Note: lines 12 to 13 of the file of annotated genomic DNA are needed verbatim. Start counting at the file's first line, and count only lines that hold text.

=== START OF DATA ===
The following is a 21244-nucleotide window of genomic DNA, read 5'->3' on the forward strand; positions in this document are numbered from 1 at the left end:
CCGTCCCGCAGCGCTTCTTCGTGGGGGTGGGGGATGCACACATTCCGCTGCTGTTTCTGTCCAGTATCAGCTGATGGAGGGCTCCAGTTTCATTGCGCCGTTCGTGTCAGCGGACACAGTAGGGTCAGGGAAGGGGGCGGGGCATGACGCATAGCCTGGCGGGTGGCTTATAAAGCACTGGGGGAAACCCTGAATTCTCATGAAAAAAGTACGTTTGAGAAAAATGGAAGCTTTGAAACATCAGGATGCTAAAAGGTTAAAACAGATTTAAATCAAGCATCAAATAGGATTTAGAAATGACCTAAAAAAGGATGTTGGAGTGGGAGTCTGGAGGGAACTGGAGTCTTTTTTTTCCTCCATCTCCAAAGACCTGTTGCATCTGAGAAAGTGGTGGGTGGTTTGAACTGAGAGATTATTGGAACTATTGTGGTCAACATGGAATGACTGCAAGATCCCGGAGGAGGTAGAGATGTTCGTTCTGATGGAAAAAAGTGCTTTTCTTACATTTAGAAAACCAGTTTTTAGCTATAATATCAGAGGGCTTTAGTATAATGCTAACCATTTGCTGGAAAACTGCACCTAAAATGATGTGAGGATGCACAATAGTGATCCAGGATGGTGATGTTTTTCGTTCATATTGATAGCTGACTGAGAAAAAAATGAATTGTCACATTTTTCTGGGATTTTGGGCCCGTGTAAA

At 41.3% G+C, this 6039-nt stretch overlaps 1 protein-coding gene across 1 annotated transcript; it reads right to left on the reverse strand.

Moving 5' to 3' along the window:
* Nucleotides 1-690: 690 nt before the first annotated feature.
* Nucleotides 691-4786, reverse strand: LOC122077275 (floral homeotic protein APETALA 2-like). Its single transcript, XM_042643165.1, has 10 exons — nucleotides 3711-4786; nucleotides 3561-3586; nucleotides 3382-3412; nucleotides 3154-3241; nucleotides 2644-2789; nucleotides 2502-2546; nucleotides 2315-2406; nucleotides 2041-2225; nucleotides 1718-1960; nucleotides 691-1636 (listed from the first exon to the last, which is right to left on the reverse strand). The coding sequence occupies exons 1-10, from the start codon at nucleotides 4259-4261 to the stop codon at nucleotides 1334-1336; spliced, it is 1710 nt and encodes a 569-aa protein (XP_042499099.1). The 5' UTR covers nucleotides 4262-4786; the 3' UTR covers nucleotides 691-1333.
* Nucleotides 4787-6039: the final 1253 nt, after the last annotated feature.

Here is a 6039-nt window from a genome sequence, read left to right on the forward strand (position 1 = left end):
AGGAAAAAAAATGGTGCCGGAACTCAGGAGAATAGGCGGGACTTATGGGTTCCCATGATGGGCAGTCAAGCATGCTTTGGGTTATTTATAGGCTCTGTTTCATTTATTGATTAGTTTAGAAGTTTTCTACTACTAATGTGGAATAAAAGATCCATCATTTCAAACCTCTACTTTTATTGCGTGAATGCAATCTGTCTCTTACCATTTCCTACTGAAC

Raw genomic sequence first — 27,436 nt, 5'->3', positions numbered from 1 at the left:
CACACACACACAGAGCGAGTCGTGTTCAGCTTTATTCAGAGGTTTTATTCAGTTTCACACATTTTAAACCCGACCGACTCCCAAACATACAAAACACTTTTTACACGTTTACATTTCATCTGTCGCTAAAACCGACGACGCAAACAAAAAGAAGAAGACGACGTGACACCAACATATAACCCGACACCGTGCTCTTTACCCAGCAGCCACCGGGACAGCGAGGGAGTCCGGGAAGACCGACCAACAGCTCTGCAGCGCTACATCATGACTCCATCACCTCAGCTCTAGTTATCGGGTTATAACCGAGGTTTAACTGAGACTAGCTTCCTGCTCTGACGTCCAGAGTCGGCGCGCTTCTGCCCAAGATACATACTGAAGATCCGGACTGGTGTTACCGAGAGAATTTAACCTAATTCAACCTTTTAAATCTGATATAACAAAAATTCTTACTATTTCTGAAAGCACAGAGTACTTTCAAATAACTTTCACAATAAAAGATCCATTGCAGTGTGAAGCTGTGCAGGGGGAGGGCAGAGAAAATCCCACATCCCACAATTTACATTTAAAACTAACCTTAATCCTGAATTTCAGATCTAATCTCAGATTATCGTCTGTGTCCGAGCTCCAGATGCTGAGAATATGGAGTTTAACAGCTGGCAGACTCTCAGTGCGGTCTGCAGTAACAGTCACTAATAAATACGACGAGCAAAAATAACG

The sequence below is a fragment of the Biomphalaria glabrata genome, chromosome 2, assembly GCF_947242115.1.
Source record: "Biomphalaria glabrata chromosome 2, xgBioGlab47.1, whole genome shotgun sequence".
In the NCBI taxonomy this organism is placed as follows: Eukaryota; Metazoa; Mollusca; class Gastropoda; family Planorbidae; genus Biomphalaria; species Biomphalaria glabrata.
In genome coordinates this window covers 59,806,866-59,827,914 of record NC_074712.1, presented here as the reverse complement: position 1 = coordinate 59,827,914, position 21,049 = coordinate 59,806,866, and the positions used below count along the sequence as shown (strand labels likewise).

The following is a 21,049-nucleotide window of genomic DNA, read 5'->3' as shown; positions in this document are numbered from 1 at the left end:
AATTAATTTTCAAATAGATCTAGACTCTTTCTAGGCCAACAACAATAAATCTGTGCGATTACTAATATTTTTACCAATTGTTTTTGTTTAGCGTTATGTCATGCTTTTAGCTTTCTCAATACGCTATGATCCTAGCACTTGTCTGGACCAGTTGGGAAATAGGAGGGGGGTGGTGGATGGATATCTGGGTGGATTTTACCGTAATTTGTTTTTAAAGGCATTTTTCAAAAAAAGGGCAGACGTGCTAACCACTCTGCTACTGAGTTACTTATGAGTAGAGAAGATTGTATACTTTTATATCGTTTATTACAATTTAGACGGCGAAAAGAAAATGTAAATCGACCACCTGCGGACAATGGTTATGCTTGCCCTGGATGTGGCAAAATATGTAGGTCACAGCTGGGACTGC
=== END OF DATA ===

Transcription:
The sequence below is a fragment of the Biomphalaria glabrata genome, chromosome 2, assembly GCF_947242115.1.
Source record: "Biomphalaria glabrata chromosome 2, xgBioGlab47.1, whole genome shotgun sequence".